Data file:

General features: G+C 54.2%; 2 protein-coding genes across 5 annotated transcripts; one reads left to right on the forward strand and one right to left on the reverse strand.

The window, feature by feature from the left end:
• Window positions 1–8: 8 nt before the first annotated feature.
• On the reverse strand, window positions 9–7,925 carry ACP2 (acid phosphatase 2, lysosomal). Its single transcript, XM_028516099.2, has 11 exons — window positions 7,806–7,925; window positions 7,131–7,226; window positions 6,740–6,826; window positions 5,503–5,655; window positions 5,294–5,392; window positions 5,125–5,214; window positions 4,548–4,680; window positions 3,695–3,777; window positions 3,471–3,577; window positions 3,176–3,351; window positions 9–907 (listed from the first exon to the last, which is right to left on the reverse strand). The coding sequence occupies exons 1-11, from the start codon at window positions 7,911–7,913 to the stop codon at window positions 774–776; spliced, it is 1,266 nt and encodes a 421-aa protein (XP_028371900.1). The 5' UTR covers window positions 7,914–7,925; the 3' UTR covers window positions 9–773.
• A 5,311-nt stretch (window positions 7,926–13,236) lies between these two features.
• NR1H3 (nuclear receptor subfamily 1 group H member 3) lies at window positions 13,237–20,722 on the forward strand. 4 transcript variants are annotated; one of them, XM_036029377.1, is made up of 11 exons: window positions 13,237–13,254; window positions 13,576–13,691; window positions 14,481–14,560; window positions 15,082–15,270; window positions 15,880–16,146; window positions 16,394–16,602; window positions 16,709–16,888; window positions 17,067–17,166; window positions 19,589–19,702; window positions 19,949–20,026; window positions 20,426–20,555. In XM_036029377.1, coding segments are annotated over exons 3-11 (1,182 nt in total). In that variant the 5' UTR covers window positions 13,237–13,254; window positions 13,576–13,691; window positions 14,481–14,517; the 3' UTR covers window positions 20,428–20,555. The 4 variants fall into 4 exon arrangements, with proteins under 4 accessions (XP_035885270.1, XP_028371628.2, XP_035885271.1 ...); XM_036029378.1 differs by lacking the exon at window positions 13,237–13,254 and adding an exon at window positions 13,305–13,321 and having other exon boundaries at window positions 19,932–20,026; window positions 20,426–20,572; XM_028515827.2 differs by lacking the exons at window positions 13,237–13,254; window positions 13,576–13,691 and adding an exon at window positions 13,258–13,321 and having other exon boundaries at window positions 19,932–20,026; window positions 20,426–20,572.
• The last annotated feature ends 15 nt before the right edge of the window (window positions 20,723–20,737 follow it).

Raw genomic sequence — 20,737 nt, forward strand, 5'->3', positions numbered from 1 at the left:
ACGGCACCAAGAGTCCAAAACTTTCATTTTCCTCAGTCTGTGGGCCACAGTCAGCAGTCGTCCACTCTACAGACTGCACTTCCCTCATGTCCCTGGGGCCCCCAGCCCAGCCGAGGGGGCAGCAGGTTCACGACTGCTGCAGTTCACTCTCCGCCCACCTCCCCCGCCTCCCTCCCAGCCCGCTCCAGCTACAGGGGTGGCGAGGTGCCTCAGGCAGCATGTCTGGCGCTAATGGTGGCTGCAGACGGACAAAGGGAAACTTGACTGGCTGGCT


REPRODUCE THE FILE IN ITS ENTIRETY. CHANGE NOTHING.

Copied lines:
General features: G+C 54.2%; 2 protein-coding genes across 5 annotated transcripts; one reads left to right on the forward strand and one right to left on the reverse strand.

The window, feature by feature from the left end:
• Window positions 1–8: 8 nt before the first annotated feature.
• On the reverse strand, window positions 9–7,925 carry ACP2 (acid phosphatase 2, lysosomal). Its single transcript, XM_028516099.2, has 11 exons — window positions 7,806–7,925; window positions 7,131–7,226; window positions 6,740–6,826; window positions 5,503–5,655; window positions 5,294–5,392; window positions 5,125–5,214; window positions 4,548–4,680; window positions 3,695–3,777; window positions 3,471–3,577; window positions 3,176–3,351; window positions 9–907 (listed from the first exon to the last, which is right to left on the reverse strand). The coding sequence occupies exons 1-11, from the start codon at window positions 7,911–7,913 to the stop codon at window positions 774–776; spliced, it is 1,266 nt and encodes a 421-aa protein (XP_028371900.1). The 5' UTR covers window positions 7,914–7,925; the 3' UTR covers window positions 9–773.
• A 5,311-nt stretch (window positions 7,926–13,236) lies between these two features.
• NR1H3 (nuclear receptor subfamily 1 group H member 3) lies at window positions 13,237–20,722 on the forward strand. 4 transcript variants are annotated; one of them, XM_036029377.1, is made up of 11 exons: window positions 13,237–13,254; window positions 13,576–13,691; window positions 14,481–14,560; window positions 15,082–15,270; window positions 15,880–16,146; window positions 16,394–16,602; window positions 16,709–16,888; window positions 17,067–17,166; window positions 19,589–19,702; window positions 19,949–20,026; window positions 20,426–20,555. In XM_036029377.1, coding segments are annotated over exons 3-11 (1,182 nt in total). In that variant the 5' UTR covers window positions 13,237–13,254; window positions 13,576–13,691; window positions 14,481–14,517; the 3' UTR covers window positions 20,428–20,555. The 4 variants fall into 4 exon arrangements, with proteins under 4 accessions (XP_035885270.1, XP_028371628.2, XP_035885271.1 ...); XM_036029378.1 differs by lacking the exon at window positions 13,237–13,254 and adding an exon at window positions 13,305–13,321 and having other exon boundaries at window positions 19,932–20,026; window positions 20,426–20,572; XM_028515827.2 differs by lacking the exons at window positions 13,237–13,254; window positions 13,576–13,691 and adding an exon at window positions 13,258–13,321 and having other exon boundaries at window positions 19,932–20,026; window positions 20,426–20,572.
• The last annotated feature ends 15 nt before the right edge of the window (window positions 20,723–20,737 follow it).

Raw genomic sequence — 20,737 nt, forward strand, 5'->3', positions numbered from 1 at the left:
ACGGCACCAAGAGTCCAAAACTTTCATTTTCCTCAGTCTGTGGGCCACAGTCAGCAGTCGTCCACTCTACAGACTGCACTTCCCTCATGTCCCTGGGGCCCCCAGCCCAGCCGAGGGGGCAGCAGGTTCACGACTGCTGCAGTTCACTCTCCGCCCACCTCCCCCGCCTCCCTCCCAGCCCGCTCCAGCTACAGGGGTGGCGAGGTGCCTCAGGCAGCATGTCTGGCGCTAATGGTGGCTGCAGACGGACAAAGGGAAACTTGACTGGCTGGCT